In recognition of the importance of Leniency Programmes for enforcement purposes, the ICN’s first Leniency Workshop sought input and advice from both member enforcement agencies with experience in administering Leniency Programmes as well as several non-governmental advisors (‘NGAs’) recognised for their experience in representing applicants to Leniency Programmes in leading jurisdictions. Member organisations provided their perspective on the pre-requisites for an effective Leniency Programme, implementation issues, the practical administration of an application for leniency, and how to use information gathered from the immunity or leniency applicant to coordinate raids or other investigative measures in several jurisdictions. As one of the five NGA’s from the US, the European Commission, Canada, Korea, and Australia invited to participate, it was evident that enforcement authorities are keenly interested in the issues confronting potential applicants that could dissuade them from approaching one or more jurisdictions.
Different models of Leniency Programmes exist which raise many issues for the potential applicant involved in an international cartel. For all Leniency Programmes, the most important thing is to be ‘first in’ with evidence of the anti-competitive activity and to determine early in the process which jurisdictions ought to be approached, and in which order. An applicant could be ‘first in’ in some jurisdictions, but not in others, and could be granted leniency in some jurisdictions, but not others, depending upon whether the enforcement agency has commenced an investigation, whether the applicant is considered the instigator of the cartel activity, and whether another party has beat them to the authorities’ door. Most Leniency Programmes provide that if the enforcement agency has not commenced an investigation at the time a company or individual first contacts them, they will be eligible to receive immunity or leniency from prosecution.Where an investigation has been commenced, it may be within the discretion of the enforcement authority whether or not to grant immunity or leniency. In some jurisdictions, if the applicant for whom immunity or leniency is not available with respect to one product is the first to disclose evidence of cartel activity involving a second product, the applicant may receive immunity or leniency on the second product and more favourable treatment with respect to the recommended punishment for the first product (i.e. amnesty plus).This encourages cartel participants to disclose all of the evidence with respect to any anticompetitive conduct of which they become aware. In addition, once an applicant has made it first in the door, the terms of the Leniency Programme must be clear in terms of the required level of cooperation with authorities so that the Leniency Programme applicant is confident that those conditions can be met from the outset, decreasing the risk that their amnesty, leniency or immunity could be revoked by authorities down the road.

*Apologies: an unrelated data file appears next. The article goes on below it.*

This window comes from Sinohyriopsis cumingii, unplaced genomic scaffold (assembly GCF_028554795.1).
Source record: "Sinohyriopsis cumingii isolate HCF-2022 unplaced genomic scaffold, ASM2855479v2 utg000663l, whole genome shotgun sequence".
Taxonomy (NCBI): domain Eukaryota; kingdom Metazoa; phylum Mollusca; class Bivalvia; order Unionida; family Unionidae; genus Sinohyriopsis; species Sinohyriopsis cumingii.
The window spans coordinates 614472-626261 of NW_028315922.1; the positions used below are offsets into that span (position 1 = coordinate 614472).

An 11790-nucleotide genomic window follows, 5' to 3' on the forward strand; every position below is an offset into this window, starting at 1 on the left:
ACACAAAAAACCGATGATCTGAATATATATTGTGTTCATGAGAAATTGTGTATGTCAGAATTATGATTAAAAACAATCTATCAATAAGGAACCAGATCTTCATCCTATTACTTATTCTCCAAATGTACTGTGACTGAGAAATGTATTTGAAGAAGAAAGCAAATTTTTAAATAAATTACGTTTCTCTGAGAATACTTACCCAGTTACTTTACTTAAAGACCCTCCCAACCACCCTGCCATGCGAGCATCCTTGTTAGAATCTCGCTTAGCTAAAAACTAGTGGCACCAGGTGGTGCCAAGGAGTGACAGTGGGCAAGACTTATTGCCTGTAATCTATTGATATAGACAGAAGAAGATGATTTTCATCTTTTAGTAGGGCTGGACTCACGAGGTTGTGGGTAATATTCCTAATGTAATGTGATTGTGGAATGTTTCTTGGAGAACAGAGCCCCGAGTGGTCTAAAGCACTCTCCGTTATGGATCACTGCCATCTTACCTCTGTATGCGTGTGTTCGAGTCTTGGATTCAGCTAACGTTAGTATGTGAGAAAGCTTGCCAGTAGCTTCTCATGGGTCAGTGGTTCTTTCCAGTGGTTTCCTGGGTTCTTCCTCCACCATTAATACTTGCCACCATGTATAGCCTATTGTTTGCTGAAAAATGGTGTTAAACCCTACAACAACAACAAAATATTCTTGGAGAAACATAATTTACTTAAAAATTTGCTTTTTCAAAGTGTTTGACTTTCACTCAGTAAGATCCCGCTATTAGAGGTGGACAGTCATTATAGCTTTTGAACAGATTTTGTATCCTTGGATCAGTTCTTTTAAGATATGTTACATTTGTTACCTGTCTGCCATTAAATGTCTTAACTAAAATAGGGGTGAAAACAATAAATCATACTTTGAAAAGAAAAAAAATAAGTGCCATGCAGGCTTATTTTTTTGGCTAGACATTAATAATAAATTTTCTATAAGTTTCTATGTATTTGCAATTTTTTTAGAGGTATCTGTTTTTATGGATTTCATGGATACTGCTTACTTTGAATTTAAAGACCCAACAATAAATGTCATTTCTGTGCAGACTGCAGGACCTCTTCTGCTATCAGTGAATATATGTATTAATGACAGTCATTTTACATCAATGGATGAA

For an applicant who has been the member of an international cartel, grappling with the issues that can arise in determining in which jurisdictions to seek immunity and/or if immunity or leniency is available in one jurisdiction but not in another can be difficult, especially in an era of increased cooperation and sharing of information among enforcement authorities. For enforcement authorities, although it may be useful on a case by case basis to have such cooperation, the more uncertainty that surrounds applications for leniency in different jurisdictions, the less effective Leniency Programmes will be at detecting international cartel activity.Applicants will not intentionally expose themselves to the risks arising from assisting an investigation in a jurisdiction in which amnesty, leniency or immunity is not available. For this reason, consistency in Leniency Programmes is viewed as important from both the perspective of the enforcement authorities and potential leniency applicants.
Members of the ICN appear to be determined to implement effective and consistent Leniency Programmes in numerous jurisdictions in order to try to close the perceived gap between the level of sophistication of cartel participants and enforcement authorities. For the Leniency Programme applicant who is ‘first in’, this presents an opportunity to minimise exposure to large fines and reputational damage. For enforcement agencies, it encourages full and early disclosure to all jurisdictions implicated by the cartel activity and ensures that anti-cartel laws can be effectively and consistently enforced.
1 See www.internationalcompetitionnetwork.org
2 U.S. Department of Justice,"Corporate Leniency Policy", issued August 10, 1993.Available online: www.usdoj.gov/atr/public/guidelines/0091.htm
3 Government of Canada, Competition Bureau, "Immunity Programme under the Competition Act", September 2000.Available online: www.competition.ic.gc.ca/epic/internet/incbbv. nsf/en/ct01990e.html.
4 European Commission,"Commission Notice on Immunity from Fines and Reduction of Fines in Cartel Cases".Available online: www.europa.eu.int/eurlex/pri/en/oj/dat/2002/c_045/c_04520020219en000300005.pdf.
5 Office of Fair Trading,"Director General of Fair Trading’s Guidance as to the Appropriate Amount of a Penalty". Available online: www.oft.gov.uk.
6 Australian Competition and Consumer Commission,"ACCC Leniency Policy for Cartel Conduct", June 2003.Available online: www.accc.gov.au/fs-pubs.htm